Apple offers free Messages Beta download

Download Messages Beta and get a taste of what’s coming in OS X Mountain Lion. When you install Messages, it replaces iChat. But iChat services will continue to work. And Messages brings iMessage to the Mac — just like on iPad, iPhone, and iPod touch running iOS 5. Here are the features you can expect with Messages:

• Send unlimited iMessages to any Mac, iPad, iPhone, or iPod touch.
• Start an iMessage conversation on your Mac and continue it on your iPad, iPhone, or iPod touch.
• Send photos, videos, attachments, contacts, locations, and more.
• Launch a FaceTime video call and bring the conversation face-to-face.
• Messages supports iMessage, AIM, Yahoo!, Google Talk, and Jabber accounts.

More info and download link here.


    1. On your iPhone go to Settings>Messages>Receive at

      Tap Add an email and add your iCloud account email. Now messages you receive at you phone number will be on the iPhone only, but messages sent to your iCloud account email will go to all of your devices, including your iPhone.

  1. I usually don’t download beta software, but since I don’t use iChat, I might as well give this a try. (I didn’t want to sign up for AIM account and didn’t know anyone who had one. But I use iMessage a lot.)


  2. I love it! I will be switching to iMessages exclusively as soon as possible, since it’s not blocked by the filter at my work.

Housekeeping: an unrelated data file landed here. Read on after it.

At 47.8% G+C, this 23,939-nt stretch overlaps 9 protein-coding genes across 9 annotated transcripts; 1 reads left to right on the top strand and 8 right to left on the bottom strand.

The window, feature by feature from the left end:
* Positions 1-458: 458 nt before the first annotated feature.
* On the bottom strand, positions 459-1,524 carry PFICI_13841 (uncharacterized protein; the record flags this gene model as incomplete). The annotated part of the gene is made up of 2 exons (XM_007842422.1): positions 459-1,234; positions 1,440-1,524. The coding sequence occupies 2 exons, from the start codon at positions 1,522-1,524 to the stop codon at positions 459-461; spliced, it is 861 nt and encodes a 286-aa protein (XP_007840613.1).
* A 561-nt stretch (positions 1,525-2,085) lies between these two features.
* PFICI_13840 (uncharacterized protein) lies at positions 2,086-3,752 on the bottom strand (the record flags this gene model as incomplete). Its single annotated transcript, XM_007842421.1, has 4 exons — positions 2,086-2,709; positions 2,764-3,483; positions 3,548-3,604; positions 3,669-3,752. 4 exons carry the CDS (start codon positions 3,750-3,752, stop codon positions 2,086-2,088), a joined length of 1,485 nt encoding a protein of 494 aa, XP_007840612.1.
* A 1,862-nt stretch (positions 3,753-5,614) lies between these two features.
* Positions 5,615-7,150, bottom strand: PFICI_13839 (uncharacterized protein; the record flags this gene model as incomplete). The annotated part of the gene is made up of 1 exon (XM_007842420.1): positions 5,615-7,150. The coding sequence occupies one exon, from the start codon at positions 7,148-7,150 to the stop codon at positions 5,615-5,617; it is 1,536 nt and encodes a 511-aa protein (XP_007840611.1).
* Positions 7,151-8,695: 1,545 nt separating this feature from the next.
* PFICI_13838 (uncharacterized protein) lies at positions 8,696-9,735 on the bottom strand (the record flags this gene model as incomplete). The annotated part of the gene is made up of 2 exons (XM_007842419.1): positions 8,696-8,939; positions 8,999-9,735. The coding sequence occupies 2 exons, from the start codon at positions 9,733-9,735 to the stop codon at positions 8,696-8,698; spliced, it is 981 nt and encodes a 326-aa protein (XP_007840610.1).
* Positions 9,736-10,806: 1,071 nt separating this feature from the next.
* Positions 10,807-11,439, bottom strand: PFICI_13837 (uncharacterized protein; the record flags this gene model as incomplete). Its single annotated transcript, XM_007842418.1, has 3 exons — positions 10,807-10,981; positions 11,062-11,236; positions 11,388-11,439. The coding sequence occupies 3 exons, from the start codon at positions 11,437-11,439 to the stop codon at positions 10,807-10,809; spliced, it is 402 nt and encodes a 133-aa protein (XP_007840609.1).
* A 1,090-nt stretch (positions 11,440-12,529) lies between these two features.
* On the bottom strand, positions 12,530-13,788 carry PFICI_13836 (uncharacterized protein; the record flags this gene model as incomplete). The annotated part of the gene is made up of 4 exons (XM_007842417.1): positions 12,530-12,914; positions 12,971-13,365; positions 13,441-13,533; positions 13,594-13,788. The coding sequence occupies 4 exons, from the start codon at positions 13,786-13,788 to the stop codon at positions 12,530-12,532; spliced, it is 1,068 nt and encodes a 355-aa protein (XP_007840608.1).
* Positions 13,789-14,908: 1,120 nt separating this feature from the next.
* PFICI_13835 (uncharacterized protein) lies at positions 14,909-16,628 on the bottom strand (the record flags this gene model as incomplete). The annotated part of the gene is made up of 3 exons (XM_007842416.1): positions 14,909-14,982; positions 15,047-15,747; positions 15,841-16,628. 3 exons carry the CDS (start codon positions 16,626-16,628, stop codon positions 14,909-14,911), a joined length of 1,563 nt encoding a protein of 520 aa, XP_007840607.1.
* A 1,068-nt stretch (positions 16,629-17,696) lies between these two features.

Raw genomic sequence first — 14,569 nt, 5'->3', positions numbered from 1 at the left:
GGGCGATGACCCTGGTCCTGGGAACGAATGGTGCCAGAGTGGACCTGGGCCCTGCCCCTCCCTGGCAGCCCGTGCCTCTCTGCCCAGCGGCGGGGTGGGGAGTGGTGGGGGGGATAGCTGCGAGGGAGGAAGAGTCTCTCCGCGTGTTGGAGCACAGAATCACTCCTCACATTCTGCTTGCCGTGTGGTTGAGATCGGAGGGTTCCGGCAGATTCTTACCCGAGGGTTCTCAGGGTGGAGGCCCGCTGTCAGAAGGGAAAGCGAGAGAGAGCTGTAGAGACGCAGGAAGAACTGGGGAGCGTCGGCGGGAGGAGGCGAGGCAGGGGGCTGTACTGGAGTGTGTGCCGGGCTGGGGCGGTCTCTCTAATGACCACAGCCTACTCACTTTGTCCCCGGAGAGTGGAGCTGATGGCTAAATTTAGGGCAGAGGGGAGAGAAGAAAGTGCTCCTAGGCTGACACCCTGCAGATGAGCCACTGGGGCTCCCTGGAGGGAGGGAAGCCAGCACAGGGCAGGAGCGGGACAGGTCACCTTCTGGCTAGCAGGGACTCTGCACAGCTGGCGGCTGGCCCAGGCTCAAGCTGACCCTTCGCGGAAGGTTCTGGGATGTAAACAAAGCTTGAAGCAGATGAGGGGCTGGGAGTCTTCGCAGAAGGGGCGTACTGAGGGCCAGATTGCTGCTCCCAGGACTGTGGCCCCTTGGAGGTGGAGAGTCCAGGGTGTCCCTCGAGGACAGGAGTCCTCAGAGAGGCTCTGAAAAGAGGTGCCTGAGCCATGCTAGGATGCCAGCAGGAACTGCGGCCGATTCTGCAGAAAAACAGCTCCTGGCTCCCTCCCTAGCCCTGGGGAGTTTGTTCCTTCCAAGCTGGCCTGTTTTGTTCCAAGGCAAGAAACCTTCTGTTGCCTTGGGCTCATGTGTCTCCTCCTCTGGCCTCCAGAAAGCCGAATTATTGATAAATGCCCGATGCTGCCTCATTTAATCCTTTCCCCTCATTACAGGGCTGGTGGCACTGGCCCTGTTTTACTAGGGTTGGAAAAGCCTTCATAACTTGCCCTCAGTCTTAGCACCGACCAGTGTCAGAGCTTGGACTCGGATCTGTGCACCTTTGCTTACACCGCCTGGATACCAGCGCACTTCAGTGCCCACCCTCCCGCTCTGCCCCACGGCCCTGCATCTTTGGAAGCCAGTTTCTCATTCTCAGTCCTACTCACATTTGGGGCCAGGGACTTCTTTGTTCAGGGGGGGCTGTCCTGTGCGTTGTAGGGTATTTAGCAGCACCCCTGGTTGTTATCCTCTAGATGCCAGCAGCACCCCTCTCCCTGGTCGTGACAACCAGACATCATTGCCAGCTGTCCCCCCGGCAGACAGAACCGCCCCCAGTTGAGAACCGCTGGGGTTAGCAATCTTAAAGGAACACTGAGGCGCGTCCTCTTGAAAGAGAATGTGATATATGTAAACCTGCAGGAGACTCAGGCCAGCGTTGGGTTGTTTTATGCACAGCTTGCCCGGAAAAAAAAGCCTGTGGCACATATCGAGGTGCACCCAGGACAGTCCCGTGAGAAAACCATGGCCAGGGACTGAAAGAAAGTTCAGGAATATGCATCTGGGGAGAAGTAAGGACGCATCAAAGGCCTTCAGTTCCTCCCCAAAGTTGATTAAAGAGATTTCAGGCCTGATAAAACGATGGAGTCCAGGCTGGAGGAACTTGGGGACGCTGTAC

My only complaint is trying to train users to send messages to my email address as opposed to my iPhone’s number. I’ve found the most effective method is to use my preferred email as my Caller ID so all responses come to both my desktop and iPhone. But when someone sends me a new message, they often choose a phone number due to learned behavior of the SMS days of yore.

    Let’s hope Apple implements either phone number identification on the desktop, or forwarding from one “Caller ID” to another/convergence of all registered IDs to one place.

    The other frustrating issue, that has been a problem since iMessages was first available, is the splintering of conversation threads when users receive iMessages at a number of emails. That’s why I’d prefer to see a convergence of all messages into one place, instead.

    I’m sure it’s just a matter of time, though.

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